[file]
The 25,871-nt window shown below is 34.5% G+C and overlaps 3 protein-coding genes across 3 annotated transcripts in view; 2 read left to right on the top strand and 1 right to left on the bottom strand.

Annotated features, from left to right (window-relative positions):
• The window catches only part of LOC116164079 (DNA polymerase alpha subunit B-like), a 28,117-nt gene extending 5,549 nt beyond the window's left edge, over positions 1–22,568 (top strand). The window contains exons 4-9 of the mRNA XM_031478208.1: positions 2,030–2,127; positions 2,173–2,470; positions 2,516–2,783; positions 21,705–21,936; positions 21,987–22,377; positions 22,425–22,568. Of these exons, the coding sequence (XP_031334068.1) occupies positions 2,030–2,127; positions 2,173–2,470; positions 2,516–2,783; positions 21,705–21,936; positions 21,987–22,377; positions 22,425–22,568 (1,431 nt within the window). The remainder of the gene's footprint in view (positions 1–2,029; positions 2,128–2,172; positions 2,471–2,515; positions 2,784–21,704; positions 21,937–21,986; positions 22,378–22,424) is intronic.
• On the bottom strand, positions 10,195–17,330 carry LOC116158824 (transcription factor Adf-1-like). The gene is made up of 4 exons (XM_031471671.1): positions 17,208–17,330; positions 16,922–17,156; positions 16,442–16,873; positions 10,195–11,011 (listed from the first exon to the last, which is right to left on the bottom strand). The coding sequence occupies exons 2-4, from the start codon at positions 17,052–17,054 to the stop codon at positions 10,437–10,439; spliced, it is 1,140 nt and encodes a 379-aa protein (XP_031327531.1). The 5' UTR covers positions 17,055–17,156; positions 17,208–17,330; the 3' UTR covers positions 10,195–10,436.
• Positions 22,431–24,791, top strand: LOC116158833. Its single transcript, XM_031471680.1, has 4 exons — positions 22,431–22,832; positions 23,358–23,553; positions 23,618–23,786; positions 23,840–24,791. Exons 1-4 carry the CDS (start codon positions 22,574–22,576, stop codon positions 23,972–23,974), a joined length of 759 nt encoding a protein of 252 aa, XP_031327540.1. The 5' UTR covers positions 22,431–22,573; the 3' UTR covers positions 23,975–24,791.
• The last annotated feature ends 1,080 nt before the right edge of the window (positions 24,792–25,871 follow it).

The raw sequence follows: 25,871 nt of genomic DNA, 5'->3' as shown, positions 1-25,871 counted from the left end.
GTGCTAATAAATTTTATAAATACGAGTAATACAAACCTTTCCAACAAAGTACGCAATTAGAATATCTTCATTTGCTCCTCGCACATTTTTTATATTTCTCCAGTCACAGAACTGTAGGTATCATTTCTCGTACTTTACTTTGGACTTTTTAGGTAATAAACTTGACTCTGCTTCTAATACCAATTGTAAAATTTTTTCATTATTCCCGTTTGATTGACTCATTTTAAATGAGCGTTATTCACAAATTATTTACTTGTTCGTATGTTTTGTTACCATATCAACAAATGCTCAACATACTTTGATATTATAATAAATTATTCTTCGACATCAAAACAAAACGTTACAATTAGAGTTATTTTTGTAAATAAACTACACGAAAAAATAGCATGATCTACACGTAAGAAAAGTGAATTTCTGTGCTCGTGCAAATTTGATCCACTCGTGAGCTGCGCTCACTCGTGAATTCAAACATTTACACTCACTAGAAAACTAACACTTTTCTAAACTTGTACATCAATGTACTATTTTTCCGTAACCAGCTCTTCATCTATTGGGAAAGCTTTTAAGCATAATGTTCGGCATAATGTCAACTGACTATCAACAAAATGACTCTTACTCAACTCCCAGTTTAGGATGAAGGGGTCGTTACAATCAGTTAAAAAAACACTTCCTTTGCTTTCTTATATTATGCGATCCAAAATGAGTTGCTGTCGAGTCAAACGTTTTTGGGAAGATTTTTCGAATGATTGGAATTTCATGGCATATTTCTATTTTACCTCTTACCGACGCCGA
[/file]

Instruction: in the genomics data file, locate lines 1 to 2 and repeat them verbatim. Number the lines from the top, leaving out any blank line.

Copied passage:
The 25,871-nt window shown below is 34.5% G+C and overlaps 3 protein-coding genes across 3 annotated transcripts in view; 2 read left to right on the top strand and 1 right to left on the bottom strand.

Annotated features, from left to right (window-relative positions):